For most men life is a search for the proper manila envelope in which to get themselves filed. ~Clifton Fadiman
One of the best things about the internet (besides the unlimited potential for feeling productive while wasting time) is that you can get a lot of first-hand, primary source information and opinions. The information is often surrounded by Miss Information- she's everywhere, man- but if you are willing to do some dusting off and ferreting out it can be great.
For about a year now I've been researching adoption. This is a touchy thing to look into on the web, because Miss Information's good buddy Screaming Zealot likes to hold forth about the whole complicated issue. I've been pretty fortunate, though, and have floated into some informative, honest sites.
I know I can gather and analyse all the facts and statistics in the world (and I will, Oh yes, I will) but what I need the most is to read and talk to the people who have been through the process. People who blog.
Yesterday one of my favorite blogging women, Mary of Owlhaven and the Ethiopia Blog put up this post, sparking a couple realizations on my part.
First, when I imagine my family including some Ethiopian kiddos, I get nervous. I'm not proud admitting this, but I realized over the past few months that I see the Miriam with an interracial family becoming defensive & shrill, maybe even bitter. I see myself worrying that I would have to justify my kids, my presumption. If the world was made up of me, Jonathan and Ethiopia, I would adopt from there because I see a great need there. How lame is it to care that much about what others might say, and how I might feel, and how I might be changed?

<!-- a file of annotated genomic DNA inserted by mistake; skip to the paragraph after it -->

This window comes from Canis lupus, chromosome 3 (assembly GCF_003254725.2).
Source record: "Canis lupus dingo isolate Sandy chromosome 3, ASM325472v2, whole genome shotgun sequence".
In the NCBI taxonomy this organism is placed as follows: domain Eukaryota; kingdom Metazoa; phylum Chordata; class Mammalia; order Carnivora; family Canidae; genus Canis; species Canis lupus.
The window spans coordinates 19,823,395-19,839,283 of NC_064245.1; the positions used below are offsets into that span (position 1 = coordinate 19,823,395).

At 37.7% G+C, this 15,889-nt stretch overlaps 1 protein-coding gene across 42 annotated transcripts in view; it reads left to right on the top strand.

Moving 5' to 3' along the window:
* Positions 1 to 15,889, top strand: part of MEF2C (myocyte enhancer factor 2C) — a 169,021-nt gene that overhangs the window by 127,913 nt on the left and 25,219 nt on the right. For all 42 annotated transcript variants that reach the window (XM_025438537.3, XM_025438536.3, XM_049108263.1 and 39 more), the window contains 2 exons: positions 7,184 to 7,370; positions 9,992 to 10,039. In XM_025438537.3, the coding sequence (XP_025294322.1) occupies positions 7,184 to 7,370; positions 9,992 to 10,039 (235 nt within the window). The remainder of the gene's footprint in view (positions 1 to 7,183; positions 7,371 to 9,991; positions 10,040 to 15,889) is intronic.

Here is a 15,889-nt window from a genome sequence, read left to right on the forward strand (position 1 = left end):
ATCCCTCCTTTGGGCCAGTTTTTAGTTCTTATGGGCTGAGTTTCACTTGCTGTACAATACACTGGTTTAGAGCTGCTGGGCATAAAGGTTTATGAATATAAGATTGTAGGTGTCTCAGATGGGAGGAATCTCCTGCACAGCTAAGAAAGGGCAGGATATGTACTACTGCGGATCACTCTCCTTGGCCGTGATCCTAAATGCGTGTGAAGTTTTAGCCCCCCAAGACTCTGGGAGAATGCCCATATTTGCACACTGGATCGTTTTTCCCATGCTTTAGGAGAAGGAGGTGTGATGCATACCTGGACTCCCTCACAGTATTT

It's a dark kind of wierd to learn something disappointing about yourself. It's also liberating. To admit it, to hear Mary's thoughts (she has been wonderfully generous about responding to comments and email in addition to her well-written blogs), to talk to my friends and especially to spark conversations with J; all these things have brought my thoughts back around to the issue at hand. I didn't feel led toward the interracial thing, but the more I talk & learn, the less I think of it as a problem. The more I can loose my fears and feel like myself.
The loving service which God sends His people into the world to render includes both evangelism and social action, for each is in itself an authentic expression of love, and neither needs the other to justify it.
... John R. W. Stott (b.1921)